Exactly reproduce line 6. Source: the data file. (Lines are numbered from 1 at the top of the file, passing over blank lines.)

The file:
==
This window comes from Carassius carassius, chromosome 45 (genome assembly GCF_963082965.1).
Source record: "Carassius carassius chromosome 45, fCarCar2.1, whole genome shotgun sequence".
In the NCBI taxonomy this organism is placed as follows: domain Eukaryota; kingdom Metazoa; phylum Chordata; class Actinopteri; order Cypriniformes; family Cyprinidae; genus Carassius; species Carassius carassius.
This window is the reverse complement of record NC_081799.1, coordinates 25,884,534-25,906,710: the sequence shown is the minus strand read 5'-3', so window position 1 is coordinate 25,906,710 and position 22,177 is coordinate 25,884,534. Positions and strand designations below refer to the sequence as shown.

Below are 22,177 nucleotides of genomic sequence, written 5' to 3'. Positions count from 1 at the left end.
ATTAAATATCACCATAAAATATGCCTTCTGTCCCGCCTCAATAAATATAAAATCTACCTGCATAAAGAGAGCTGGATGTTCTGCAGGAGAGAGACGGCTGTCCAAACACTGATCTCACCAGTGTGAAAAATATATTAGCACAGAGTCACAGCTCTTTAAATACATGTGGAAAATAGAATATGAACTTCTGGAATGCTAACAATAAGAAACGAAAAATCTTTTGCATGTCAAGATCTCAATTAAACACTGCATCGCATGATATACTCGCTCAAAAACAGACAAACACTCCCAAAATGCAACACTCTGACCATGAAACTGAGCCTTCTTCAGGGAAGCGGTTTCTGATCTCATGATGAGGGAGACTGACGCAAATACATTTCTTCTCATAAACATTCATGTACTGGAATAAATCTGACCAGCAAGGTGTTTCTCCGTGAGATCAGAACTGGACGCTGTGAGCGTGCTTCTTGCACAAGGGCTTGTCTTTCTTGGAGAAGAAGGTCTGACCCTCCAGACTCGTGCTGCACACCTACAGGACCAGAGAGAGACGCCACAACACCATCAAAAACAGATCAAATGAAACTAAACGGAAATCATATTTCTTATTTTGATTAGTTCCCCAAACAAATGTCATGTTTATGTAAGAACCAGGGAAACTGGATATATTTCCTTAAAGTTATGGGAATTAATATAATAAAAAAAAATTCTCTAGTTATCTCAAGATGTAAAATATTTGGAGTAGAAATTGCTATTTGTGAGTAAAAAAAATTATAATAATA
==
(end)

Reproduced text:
ATTAAATATCACCATAAAATATGCCTTCTGTCCCGCCTCAATAAATATAAAATCTACCTGCATAAAGAGAGCTGGATGTTCTGCAGGAGAGAGACGGCTGTCCAAACACTGATCTCACCAGTGTGAAAAATATATTAGCACAGAGTCACAGCTCTTTAAATACATGTGGAAAATAGAATATGAACTTCTGGAATGCTAACAATAAGAAACGAAAAATCTTTTGCATGTCAAGATCTCAATTAAACACTGCATCGCATGATATACTCGCTCAAAAACAGACAAACACTCCCAAAATGCAACACTCTGACCATGAAACTGAGCCTTCTTCAGGGAAGCGGTTTCTGATCTCATGATGAGGGAGACTGACGCAAATACATTTCTTCTCATAAACATTCATGTACTGGAATAAATCTGACCAGCAAGGTGTTTCTCCGTGAGATCAGAACTGGACGCTGTGAGCGTGCTTCTTGCACAAGGGCTTGTCTTTCTTGGAGAAGAAGGTCTGACCCTCCAGACTCGTGCTGCACACCTACAGGACCAGAGAGAGACGCCACAACACCATCAAAAACAGATCAAATGAAACTAAACGGAAATCATATTTCTTATTTTGATTAGTTCCCCAAACAAATGTCATGTTTATGTAAGAACCAGGGAAACTGGATATATTTCCTTAAAGTTATGGGAATTAATATAATAAAAAAAAATTCTCTAGTTATCTCAAGATGTAAAATATTTGGAGTAGAAATTGCTATTTGTGAGTAAAAAAAATTATAATAATA